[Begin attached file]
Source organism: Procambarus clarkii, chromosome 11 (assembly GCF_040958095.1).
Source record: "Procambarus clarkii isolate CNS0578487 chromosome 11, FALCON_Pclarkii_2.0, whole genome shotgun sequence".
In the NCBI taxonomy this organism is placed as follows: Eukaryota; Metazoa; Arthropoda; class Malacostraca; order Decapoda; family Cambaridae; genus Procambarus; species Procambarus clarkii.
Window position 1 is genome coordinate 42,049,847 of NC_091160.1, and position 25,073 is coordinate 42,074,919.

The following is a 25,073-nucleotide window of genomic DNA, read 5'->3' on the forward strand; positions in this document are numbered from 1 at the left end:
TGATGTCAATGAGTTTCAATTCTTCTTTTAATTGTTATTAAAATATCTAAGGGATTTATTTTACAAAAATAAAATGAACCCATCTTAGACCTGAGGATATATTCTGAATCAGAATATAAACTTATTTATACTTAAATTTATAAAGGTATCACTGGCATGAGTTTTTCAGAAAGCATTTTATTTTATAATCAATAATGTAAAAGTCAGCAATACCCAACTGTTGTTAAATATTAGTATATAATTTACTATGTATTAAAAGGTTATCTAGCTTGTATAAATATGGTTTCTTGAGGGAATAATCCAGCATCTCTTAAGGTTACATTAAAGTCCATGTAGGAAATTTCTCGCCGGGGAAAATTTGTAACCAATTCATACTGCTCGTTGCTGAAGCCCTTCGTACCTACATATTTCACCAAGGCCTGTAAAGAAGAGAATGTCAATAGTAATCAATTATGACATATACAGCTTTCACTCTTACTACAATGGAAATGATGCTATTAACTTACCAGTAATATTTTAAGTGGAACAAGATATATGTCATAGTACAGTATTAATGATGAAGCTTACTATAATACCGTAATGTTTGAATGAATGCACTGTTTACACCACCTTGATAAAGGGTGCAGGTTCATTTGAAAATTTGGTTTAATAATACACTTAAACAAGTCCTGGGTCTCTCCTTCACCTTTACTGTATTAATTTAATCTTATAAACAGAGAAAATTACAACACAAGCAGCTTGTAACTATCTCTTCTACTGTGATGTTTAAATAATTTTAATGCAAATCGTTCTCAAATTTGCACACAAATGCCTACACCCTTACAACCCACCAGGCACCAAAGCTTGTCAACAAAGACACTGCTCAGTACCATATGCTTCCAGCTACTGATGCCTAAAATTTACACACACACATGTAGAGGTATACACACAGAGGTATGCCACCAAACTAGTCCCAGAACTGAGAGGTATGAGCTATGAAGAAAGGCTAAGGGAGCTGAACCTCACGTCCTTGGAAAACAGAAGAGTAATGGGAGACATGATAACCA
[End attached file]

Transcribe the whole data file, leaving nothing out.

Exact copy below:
Source organism: Procambarus clarkii, chromosome 11 (assembly GCF_040958095.1).
Source record: "Procambarus clarkii isolate CNS0578487 chromosome 11, FALCON_Pclarkii_2.0, whole genome shotgun sequence".
In the NCBI taxonomy this organism is placed as follows: Eukaryota; Metazoa; Arthropoda; class Malacostraca; order Decapoda; family Cambaridae; genus Procambarus; species Procambarus clarkii.
Window position 1 is genome coordinate 42,049,847 of NC_091160.1, and position 25,073 is coordinate 42,074,919.

The following is a 25,073-nucleotide window of genomic DNA, read 5'->3' on the forward strand; positions in this document are numbered from 1 at the left end:
TGATGTCAATGAGTTTCAATTCTTCTTTTAATTGTTATTAAAATATCTAAGGGATTTATTTTACAAAAATAAAATGAACCCATCTTAGACCTGAGGATATATTCTGAATCAGAATATAAACTTATTTATACTTAAATTTATAAAGGTATCACTGGCATGAGTTTTTCAGAAAGCATTTTATTTTATAATCAATAATGTAAAAGTCAGCAATACCCAACTGTTGTTAAATATTAGTATATAATTTACTATGTATTAAAAGGTTATCTAGCTTGTATAAATATGGTTTCTTGAGGGAATAATCCAGCATCTCTTAAGGTTACATTAAAGTCCATGTAGGAAATTTCTCGCCGGGGAAAATTTGTAACCAATTCATACTGCTCGTTGCTGAAGCCCTTCGTACCTACATATTTCACCAAGGCCTGTAAAGAAGAGAATGTCAATAGTAATCAATTATGACATATACAGCTTTCACTCTTACTACAATGGAAATGATGCTATTAACTTACCAGTAATATTTTAAGTGGAACAAGATATATGTCATAGTACAGTATTAATGATGAAGCTTACTATAATACCGTAATGTTTGAATGAATGCACTGTTTACACCACCTTGATAAAGGGTGCAGGTTCATTTGAAAATTTGGTTTAATAATACACTTAAACAAGTCCTGGGTCTCTCCTTCACCTTTACTGTATTAATTTAATCTTATAAACAGAGAAAATTACAACACAAGCAGCTTGTAACTATCTCTTCTACTGTGATGTTTAAATAATTTTAATGCAAATCGTTCTCAAATTTGCACACAAATGCCTACACCCTTACAACCCACCAGGCACCAAAGCTTGTCAACAAAGACACTGCTCAGTACCATATGCTTCCAGCTACTGATGCCTAAAATTTACACACACACATGTAGAGGTATACACACAGAGGTATGCCACCAAACTAGTCCCAGAACTGAGAGGTATGAGCTATGAAGAAAGGCTAAGGGAGCTGAACCTCACGTCCTTGGAAAACAGAAGAGTAATGGGAGACATGATAACCA